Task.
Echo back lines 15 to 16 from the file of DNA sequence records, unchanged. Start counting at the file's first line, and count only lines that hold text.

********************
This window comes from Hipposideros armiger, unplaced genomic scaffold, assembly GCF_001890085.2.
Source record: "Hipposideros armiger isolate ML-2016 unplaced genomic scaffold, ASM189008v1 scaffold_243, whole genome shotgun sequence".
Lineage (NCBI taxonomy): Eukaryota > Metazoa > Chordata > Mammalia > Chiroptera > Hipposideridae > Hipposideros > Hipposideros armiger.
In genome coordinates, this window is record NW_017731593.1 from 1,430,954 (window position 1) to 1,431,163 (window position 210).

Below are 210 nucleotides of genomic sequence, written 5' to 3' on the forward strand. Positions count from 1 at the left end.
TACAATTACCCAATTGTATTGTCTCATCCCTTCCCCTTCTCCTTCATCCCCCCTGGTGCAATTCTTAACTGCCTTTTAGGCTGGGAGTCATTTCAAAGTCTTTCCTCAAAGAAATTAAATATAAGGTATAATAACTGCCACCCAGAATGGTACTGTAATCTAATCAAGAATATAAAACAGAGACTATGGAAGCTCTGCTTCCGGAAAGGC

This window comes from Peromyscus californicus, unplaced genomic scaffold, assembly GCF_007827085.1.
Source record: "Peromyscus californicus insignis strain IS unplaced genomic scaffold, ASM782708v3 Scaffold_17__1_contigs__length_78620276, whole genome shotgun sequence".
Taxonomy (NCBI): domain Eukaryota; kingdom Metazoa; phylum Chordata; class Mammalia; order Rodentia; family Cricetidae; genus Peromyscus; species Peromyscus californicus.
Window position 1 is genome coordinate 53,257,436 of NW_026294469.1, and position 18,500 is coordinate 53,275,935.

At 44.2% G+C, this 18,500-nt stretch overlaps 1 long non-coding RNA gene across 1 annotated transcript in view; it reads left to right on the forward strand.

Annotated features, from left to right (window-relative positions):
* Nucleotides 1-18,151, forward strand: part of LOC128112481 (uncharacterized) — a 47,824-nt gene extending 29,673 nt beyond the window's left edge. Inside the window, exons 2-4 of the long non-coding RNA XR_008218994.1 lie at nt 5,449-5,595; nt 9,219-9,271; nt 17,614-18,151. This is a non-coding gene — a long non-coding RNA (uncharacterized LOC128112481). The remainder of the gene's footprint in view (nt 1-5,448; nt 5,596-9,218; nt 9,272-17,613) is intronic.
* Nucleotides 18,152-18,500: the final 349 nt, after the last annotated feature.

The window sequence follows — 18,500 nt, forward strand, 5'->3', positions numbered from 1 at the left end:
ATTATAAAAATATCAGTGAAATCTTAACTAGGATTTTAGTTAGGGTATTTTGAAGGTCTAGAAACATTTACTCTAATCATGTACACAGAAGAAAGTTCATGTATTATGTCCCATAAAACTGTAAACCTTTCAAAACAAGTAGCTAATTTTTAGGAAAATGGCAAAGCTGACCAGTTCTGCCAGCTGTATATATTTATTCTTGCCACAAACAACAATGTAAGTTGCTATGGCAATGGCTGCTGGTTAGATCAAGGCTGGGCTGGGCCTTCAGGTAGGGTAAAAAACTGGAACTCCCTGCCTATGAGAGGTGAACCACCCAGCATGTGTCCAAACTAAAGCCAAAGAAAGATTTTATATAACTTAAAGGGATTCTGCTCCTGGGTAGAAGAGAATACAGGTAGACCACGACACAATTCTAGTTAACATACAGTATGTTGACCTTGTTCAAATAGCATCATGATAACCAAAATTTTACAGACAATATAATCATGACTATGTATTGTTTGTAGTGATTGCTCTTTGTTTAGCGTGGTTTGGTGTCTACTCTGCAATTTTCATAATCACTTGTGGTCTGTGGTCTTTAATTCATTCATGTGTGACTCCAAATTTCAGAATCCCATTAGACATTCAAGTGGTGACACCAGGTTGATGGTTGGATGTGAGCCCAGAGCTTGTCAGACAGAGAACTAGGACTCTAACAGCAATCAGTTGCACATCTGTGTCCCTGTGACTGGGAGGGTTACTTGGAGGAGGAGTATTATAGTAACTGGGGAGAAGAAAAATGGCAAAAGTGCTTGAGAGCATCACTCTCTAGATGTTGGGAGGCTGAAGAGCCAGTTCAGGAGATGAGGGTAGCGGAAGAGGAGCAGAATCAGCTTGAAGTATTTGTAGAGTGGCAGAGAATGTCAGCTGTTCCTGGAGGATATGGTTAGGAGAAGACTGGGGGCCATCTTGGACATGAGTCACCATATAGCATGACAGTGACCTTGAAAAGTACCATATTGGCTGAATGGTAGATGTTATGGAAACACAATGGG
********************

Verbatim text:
The window sequence follows — 18,500 nt, forward strand, 5'->3', positions numbered from 1 at the left end:
ATTATAAAAATATCAGTGAAATCTTAACTAGGATTTTAGTTAGGGTATTTTGAAGGTCTAGAAACATTTACTCTAATCATGTACACAGAAGAAAGTTCATGTATTATGTCCCATAAAACTGTAAACCTTTCAAAACAAGTAGCTAATTTTTAGGAAAATGGCAAAGCTGACCAGTTCTGCCAGCTGTATATATTTATTCTTGCCACAAACAACAATGTAAGTTGCTATGGCAATGGCTGCTGGTTAGATCAAGGCTGGGCTGGGCCTTCAGGTAGGGTAAAAAACTGGAACTCCCTGCCTATGAGAGGTGAACCACCCAGCATGTGTCCAAACTAAAGCCAAAGAAAGATTTTATATAACTTAAAGGGATTCTGCTCCTGGGTAGAAGAGAATACAGGTAGACCACGACACAATTCTAGTTAACATACAGTATGTTGACCTTGTTCAAATAGCATCATGATAACCAAAATTTTACAGACAATATAATCATGACTATGTATTGTTTGTAGTGATTGCTCTTTGTTTAGCGTGGTTTGGTGTCTACTCTGCAATTTTCATAATCACTTGTGGTCTGTGGTCTTTAATTCATTCATGTGTGACTCCAAATTTCAGAATCCCATTAGACATTCAAGTGGTGACACCAGGTTGATGGTTGGATGTGAGCCCAGAGCTTGTCAGACAGAGAACTAGGACTCTAACAGCAATCAGTTGCACATCTGTGTCCCTGTGACTGGGAGGGTTACTTGGAGGAGGAGTATTATAGTAACTGGGGAGAAGAAAAATGGCAAAAGTGCTTGAGAGCATCACTCTCTAGATGTTGGGAGGCTGAAGAGCCAGTTCAGGAGATGAGGGTAGCGGAAGAGGAGCAGAATCAGCTTGAAGTATTTGTAGAGTGGCAGAGAATGTCAGCTGTTCCTGGAGGATATGGTTAGGAGAAGACTGGGGGCCATCTTGGACATGAGTCACCATATAGCATGACAGTGACCTTGAAAAGTACCATATTGGCTGAATGGTAGATGTTATGGAAACACAATGGG